Jamie O’Brien stars in: “God has instructed me to stay in Waco and wait for his sign!”

Orange superstar JOB rides first wave ever at Waco wavepool!

This might be a little confusing so lemme explain.

Jamie O’Brien, red as hell, the kid who was abandoned by his mama and raised by his bear of a dad at Pipeline, and who is thirty five years old, has two ongoing film projects. He’s got the vlog on YouTube (See, “I almost died at one-foot Waikiki” and He’s got he bod but his brains are bad news!)…and…the multi-season, longer form Red Bull-made series Who is JOB.

This episode of Who is JOB finds the gang, including Poopies, who earned his nickname as a thirteen-year-old back in Carlsbad, California, when he was arrested after evacuating his bowels at a busy intersection, at the BSR cable park in Waco, Texas.

Jamie’s Hawaiian pal Cheyne Magnusson, who is also redder than a tropical sunset (he claims to have “auburn” hair, as if there’s a difference), is the wizard behind the American Wave Machines construction there and, in this episode, we see the behind-the-scenes machinations of making the pool work. 

It is very early days in the pool and instead of three-foot wedges being elegantly swiped Jamie and pals ride soft boards in the partially made tank.

As always, there’s a furtive relationship between Jamie and his menfolk and its cheesy production brings considerable chuckles and good feelings.

Craig Anderson (and co) stars in “Appealingly Enormous Kandui!”

An ultra-blue tropical session to stir up the melanin!

Here is a compelling short of Craig Anderson (who famously rode big Kandui on a five-four Hypto three years ago) along with quasi-German Nic Von Rupp and a few others surfing a wave that is as rich and gamy as fois gras.

Kandui is one of those waves that, in theory, gets easier the bigger it gets. A real nice chip shot in, but there ain’t no way of shirking what’s to come down the line. On days like those filmed here, the end barrel will bring to mind a high-rise during an earthquake.

It ain’t always perfect, there are no cushy booths to sit in while the wave folds, but it’s this imperfection, the honey-lacquered end section that turns into messy shreds, that makes the video a success.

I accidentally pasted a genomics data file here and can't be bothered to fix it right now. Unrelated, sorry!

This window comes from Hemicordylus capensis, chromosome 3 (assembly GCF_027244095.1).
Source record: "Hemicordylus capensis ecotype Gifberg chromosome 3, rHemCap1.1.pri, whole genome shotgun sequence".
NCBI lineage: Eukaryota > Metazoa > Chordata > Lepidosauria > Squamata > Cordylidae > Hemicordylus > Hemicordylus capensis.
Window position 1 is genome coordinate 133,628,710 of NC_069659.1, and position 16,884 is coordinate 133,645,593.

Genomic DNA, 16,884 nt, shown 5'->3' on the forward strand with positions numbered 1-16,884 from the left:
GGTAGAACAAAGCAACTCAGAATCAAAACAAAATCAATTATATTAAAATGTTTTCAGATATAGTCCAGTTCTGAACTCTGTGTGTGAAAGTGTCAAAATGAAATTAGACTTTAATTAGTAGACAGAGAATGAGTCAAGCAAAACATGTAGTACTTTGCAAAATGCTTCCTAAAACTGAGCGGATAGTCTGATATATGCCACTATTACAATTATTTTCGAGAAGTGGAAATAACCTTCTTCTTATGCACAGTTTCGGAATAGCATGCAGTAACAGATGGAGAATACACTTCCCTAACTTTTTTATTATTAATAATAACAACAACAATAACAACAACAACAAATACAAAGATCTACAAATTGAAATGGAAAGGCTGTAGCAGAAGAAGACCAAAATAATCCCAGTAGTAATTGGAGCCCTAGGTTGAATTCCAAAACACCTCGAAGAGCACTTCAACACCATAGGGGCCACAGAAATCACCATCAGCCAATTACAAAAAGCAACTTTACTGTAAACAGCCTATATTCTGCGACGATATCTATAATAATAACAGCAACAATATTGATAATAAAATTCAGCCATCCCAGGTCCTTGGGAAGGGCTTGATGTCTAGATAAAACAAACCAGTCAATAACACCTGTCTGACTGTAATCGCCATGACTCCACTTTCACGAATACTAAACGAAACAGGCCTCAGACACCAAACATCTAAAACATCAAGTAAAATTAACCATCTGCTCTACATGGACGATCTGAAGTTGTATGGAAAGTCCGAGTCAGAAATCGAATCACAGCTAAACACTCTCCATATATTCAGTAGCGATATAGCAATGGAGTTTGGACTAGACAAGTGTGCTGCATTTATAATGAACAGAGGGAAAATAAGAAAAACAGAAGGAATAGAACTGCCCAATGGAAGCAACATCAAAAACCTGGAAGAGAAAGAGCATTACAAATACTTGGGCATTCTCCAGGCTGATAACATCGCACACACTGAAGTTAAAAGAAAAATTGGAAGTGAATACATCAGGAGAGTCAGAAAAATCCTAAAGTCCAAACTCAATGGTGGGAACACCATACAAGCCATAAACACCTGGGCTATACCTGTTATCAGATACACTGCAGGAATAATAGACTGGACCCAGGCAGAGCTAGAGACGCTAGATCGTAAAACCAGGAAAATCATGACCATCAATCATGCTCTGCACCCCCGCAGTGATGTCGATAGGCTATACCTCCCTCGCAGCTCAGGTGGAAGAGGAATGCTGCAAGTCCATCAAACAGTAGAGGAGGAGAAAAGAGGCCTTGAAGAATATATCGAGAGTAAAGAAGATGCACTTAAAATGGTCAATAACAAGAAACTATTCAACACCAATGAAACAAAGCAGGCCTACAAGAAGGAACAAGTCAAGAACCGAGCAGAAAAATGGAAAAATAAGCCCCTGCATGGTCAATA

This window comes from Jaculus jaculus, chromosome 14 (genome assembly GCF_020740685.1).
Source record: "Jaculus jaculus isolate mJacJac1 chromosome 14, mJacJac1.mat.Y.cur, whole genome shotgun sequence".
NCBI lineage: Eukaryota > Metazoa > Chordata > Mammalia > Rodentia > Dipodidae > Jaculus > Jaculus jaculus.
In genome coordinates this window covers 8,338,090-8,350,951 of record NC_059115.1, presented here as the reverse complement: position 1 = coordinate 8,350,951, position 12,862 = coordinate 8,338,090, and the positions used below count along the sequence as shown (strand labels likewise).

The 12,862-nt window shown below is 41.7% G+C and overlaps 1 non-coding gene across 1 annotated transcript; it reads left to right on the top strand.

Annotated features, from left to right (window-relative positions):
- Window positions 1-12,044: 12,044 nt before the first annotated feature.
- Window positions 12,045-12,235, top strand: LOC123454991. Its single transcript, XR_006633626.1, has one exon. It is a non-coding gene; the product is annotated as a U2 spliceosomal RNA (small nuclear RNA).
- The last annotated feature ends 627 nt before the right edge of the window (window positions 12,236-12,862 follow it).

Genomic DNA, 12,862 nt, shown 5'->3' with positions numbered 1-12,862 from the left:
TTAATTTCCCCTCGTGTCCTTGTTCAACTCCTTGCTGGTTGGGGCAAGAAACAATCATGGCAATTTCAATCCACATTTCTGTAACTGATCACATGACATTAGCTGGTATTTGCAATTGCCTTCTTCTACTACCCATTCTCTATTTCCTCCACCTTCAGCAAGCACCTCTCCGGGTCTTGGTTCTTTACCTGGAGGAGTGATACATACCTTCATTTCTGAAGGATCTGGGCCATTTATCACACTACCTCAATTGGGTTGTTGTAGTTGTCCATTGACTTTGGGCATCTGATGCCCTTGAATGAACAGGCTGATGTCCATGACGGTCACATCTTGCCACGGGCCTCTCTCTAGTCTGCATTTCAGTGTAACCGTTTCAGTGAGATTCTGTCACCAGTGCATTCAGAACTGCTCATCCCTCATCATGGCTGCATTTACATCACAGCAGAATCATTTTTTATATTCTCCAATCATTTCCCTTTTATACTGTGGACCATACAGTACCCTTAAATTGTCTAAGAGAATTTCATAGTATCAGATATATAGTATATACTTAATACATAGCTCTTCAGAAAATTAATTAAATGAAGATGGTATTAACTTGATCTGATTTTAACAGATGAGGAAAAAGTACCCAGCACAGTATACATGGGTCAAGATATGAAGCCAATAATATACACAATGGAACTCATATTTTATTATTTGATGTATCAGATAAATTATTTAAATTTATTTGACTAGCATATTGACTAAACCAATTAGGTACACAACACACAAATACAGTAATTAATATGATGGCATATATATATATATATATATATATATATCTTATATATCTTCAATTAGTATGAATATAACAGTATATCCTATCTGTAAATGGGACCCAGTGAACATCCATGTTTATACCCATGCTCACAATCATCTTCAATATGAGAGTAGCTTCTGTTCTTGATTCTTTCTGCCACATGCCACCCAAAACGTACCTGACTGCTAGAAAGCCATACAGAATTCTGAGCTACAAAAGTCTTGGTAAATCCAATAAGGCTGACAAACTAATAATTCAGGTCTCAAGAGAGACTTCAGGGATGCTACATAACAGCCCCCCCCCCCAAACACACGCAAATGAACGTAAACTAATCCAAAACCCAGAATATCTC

Full-length feature: Noa Deane stars in “One foot in the gutter!”

So beautiful and fat and prosperous! With excellent soundtrack!

Most surfer edits are like very bad coffee. They taste like boiled rags and they make you angry for stealing your time and your hope.

This fifteen-minute feature of Noa Deane, who turned twenty-four yesterday a few days after saying goodbye to his beloved father, re-delivers the surfer who disappeared after signing with Volcom eighteen months ago.

Did he still surf?

Was there still the faint trace of muscles in his arms under the white t-shirts?

Could he still move like a dancer on water?

I’m grateful for “One foot in the gutter!” because it shows that, when necessary, the boy with the girlish face, flashing eyes and scarecrow hair, will straighten his shoulders enough to entertain for money.

Invest fifteen minutes of your time and treat yourself to a little masterpiece.

Watch: Jack Robinson and Jay Davies “Hammer it out with Violence!”

Mid-winter in Western Australia? Point it north…

If you were ever curious how Jack Robinson, and Jay Davies for that matter, reconciled their surfing with the inferno of a Hawaiian winter, you would do well to examine this four-and-a-half minute short by Tom Jennings.

Part ten of Jennings’ (and Surfer magazine’s Peter Taras’) feature-length film Winter Out West (and which you can buy here for eleven dollars), this short documents all those hard-living, straight-shooting men who find no greater pleasure in life than pointing it through the cheeks of an eight-foot reef bomb. Waves so big they’d make most us bolt across the room.

A little slow in parts, but the in-water photography of Tom Jennings does demonstrate how graceful and how sure-footed Jack, Jay and various other souls are are.

Padang Padang: Mason Ho and Jack Robinson star in “Throw me a bone and I might lick your hand!”

The popular Hawaiian and the Australian prodigy swarm to attack now-famous swell at once-famous left…

In holiday seasons of yore, surfers would quack and swarm all over Padang Padang, a hollow lefthander on Bali’s Bukit Peninsula, which you can find just north of Uluwatu.

And, then, like all things fashion, it disappeared into the history books, left to whomever wasn’t nose-picking or practising shuv-its at the more-popular Keramas or Canggu. A lovely beach, by the way, and very quiet at night except for the sound of locals urinating onto the trees.

Recently, a large south swell lit up the reefs along the Bukit with waves that hadn’t been seen for a couple of decades. And, Padang, with its photogenic backlit tubes and Rip Curl Padang Cup was there to upstage Keramas and so forth.

This edit by the fantastically named Sidney Polansk is two-and-a-bit minutes of Mason Ho, Jack Robinson and Chris Ward, and others, although it’s these three surfers who make everyone else seem unimportant.

A sort of related quote from Mason re: surfing heats.

“You could liken it to a cooking show. The chefs have the hour to cook their meal with the certain materials. We go out in the water and our boards are our knives. And it is like painting. You paint whatever you want and then you show it to the judges. When I try to explain to my dad about the art on my boards, he always tells me not to forget the black pin-ines. It’s an analogy for surfing heats. Get arty but don’t forget the basic and fundamental things.”